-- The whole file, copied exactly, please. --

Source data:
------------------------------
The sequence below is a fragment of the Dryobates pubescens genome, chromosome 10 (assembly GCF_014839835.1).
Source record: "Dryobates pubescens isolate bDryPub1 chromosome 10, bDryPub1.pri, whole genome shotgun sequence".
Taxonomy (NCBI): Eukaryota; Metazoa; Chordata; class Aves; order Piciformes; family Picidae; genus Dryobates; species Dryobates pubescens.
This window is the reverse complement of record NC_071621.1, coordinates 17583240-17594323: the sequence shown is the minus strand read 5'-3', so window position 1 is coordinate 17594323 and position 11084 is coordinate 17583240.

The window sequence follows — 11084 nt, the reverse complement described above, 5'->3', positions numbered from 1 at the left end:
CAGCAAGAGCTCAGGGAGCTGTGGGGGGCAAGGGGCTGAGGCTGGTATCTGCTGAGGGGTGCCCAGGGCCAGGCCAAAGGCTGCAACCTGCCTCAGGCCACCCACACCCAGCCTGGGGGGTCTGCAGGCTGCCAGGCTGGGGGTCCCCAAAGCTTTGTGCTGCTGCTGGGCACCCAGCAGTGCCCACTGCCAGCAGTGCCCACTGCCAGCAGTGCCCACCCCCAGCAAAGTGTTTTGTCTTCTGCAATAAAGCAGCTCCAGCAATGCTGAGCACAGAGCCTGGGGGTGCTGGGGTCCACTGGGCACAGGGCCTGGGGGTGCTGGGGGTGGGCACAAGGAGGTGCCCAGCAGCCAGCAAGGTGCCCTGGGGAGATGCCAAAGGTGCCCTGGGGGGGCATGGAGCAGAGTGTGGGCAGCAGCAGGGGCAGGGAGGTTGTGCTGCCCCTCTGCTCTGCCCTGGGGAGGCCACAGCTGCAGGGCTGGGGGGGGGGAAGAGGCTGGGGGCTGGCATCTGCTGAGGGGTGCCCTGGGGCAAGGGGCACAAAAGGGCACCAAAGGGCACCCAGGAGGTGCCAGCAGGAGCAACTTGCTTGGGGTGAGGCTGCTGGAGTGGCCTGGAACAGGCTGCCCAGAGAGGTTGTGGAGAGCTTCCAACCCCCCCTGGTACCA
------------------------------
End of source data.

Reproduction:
The sequence below is a fragment of the Dryobates pubescens genome, chromosome 10 (assembly GCF_014839835.1).
Source record: "Dryobates pubescens isolate bDryPub1 chromosome 10, bDryPub1.pri, whole genome shotgun sequence".
Taxonomy (NCBI): Eukaryota; Metazoa; Chordata; class Aves; order Piciformes; family Picidae; genus Dryobates; species Dryobates pubescens.
This window is the reverse complement of record NC_071621.1, coordinates 17583240-17594323: the sequence shown is the minus strand read 5'-3', so window position 1 is coordinate 17594323 and position 11084 is coordinate 17583240.

The window sequence follows — 11084 nt, the reverse complement described above, 5'->3', positions numbered from 1 at the left end:
CAGCAAGAGCTCAGGGAGCTGTGGGGGGCAAGGGGCTGAGGCTGGTATCTGCTGAGGGGTGCCCAGGGCCAGGCCAAAGGCTGCAACCTGCCTCAGGCCACCCACACCCAGCCTGGGGGGTCTGCAGGCTGCCAGGCTGGGGGTCCCCAAAGCTTTGTGCTGCTGCTGGGCACCCAGCAGTGCCCACTGCCAGCAGTGCCCACTGCCAGCAGTGCCCACCCCCAGCAAAGTGTTTTGTCTTCTGCAATAAAGCAGCTCCAGCAATGCTGAGCACAGAGCCTGGGGGTGCTGGGGTCCACTGGGCACAGGGCCTGGGGGTGCTGGGGGTGGGCACAAGGAGGTGCCCAGCAGCCAGCAAGGTGCCCTGGGGAGATGCCAAAGGTGCCCTGGGGGGGCATGGAGCAGAGTGTGGGCAGCAGCAGGGGCAGGGAGGTTGTGCTGCCCCTCTGCTCTGCCCTGGGGAGGCCACAGCTGCAGGGCTGGGGGGGGGGAAGAGGCTGGGGGCTGGCATCTGCTGAGGGGTGCCCTGGGGCAAGGGGCACAAAAGGGCACCAAAGGGCACCCAGGAGGTGCCAGCAGGAGCAACTTGCTTGGGGTGAGGCTGCTGGAGTGGCCTGGAACAGGCTGCCCAGAGAGGTTGTGGAGAGCTTCCAACCCCCCCTGGTACCA